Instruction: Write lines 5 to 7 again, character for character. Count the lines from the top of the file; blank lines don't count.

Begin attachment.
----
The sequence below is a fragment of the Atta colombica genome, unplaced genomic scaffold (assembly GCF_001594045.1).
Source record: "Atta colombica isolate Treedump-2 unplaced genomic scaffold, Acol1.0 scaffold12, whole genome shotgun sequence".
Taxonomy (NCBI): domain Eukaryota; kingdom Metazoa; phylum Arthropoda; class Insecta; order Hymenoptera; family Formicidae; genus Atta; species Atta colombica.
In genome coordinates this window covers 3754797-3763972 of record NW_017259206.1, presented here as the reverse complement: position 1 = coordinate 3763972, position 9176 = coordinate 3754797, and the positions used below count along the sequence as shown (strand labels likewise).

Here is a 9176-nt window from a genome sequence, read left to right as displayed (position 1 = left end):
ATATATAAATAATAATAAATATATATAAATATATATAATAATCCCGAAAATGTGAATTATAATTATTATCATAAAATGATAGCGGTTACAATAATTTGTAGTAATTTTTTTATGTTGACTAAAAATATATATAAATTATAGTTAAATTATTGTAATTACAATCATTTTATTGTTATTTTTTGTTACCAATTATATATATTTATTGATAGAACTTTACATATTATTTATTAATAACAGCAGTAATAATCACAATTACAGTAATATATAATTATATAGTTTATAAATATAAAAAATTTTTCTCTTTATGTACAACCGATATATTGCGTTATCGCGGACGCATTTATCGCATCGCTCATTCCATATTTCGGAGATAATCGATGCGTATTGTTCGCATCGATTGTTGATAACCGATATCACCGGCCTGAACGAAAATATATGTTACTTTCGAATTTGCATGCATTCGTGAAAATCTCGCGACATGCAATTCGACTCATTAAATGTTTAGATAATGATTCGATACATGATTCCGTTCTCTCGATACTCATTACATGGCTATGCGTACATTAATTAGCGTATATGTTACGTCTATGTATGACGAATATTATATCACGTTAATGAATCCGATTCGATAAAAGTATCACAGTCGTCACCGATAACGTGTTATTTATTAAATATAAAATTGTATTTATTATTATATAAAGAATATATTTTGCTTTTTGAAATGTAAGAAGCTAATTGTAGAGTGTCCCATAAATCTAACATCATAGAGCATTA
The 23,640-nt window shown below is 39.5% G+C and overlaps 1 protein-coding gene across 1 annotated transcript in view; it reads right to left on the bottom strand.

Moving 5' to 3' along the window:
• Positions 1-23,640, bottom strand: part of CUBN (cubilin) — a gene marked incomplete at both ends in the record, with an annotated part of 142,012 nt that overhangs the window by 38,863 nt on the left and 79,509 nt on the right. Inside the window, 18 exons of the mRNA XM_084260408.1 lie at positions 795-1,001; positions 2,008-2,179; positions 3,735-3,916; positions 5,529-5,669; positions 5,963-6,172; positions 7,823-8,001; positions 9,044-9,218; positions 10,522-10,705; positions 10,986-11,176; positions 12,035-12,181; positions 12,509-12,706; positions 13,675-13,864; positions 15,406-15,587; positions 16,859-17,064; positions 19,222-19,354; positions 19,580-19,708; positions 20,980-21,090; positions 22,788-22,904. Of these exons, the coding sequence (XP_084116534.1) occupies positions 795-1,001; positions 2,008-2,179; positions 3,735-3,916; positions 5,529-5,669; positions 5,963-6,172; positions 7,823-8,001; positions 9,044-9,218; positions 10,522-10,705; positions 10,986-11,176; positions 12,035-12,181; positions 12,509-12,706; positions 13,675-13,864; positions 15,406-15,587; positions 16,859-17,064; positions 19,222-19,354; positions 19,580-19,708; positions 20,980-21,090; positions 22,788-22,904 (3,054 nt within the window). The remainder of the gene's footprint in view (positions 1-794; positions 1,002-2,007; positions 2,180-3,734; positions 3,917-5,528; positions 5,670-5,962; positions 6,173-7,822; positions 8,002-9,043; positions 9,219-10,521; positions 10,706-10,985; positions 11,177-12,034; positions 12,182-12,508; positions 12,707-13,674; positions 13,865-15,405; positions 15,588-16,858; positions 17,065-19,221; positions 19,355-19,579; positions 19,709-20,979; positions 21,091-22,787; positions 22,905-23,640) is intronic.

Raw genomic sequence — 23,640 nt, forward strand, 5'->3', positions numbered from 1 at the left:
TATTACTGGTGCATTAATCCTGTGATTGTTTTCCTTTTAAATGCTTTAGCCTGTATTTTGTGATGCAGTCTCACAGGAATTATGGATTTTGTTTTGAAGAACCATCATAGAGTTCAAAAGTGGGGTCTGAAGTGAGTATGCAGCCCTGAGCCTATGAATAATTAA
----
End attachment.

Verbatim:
Here is a 9176-nt window from a genome sequence, read left to right as displayed (position 1 = left end):
ATATATAAATAATAATAAATATATATAAATATATATAATAATCCCGAAAATGTGAATTATAATTATTATCATAAAATGATAGCGGTTACAATAATTTGTAGTAATTTTTTTATGTTGACTAAAAATATATATAAATTATAGTTAAATTATTGTAATTACAATCATTTTATTGTTATTTTTTGTTACCAATTATATATATTTATTGATAGAACTTTACATATTATTTATTAATAACAGCAGTAATAATCACAATTACAGTAATATATAATTATATAGTTTATAAATATAAAAAATTTTTCTCTTTATGTACAACCGATATATTGCGTTATCGCGGACGCATTTATCGCATCGCTCATTCCATATTTCGGAGATAATCGATGCGTATTGTTCGCATCGATTGTTGATAACCGATATCACCGGCCTGAACGAAAATATATGTTACTTTCGAATTTGCATGCATTCGTGAAAATCTCGCGACATGCAATTCGACTCATTAAATGTTTAGATAATGATTCGATACATGATTCCGTTCTCTCGATACTCATTACATGGCTATGCGTACATTAATTAGCGTATATGTTACGTCTATGTATGACGAATATTATATCACGTTAATGAATCCGATTCGATAAAAGTATCACAGTCGTCACCGATAACGTGTTATTTATTAAATATAAAATTGTATTTATTATTATATAAAGAATATATTTTGCTTTTTGAAATGTAAGAAGCTAATTGTAGAGTGTCCCATAAATCTAACATCATAGAGCATTA
The 23,640-nt window shown below is 39.5% G+C and overlaps 1 protein-coding gene across 1 annotated transcript in view; it reads right to left on the bottom strand.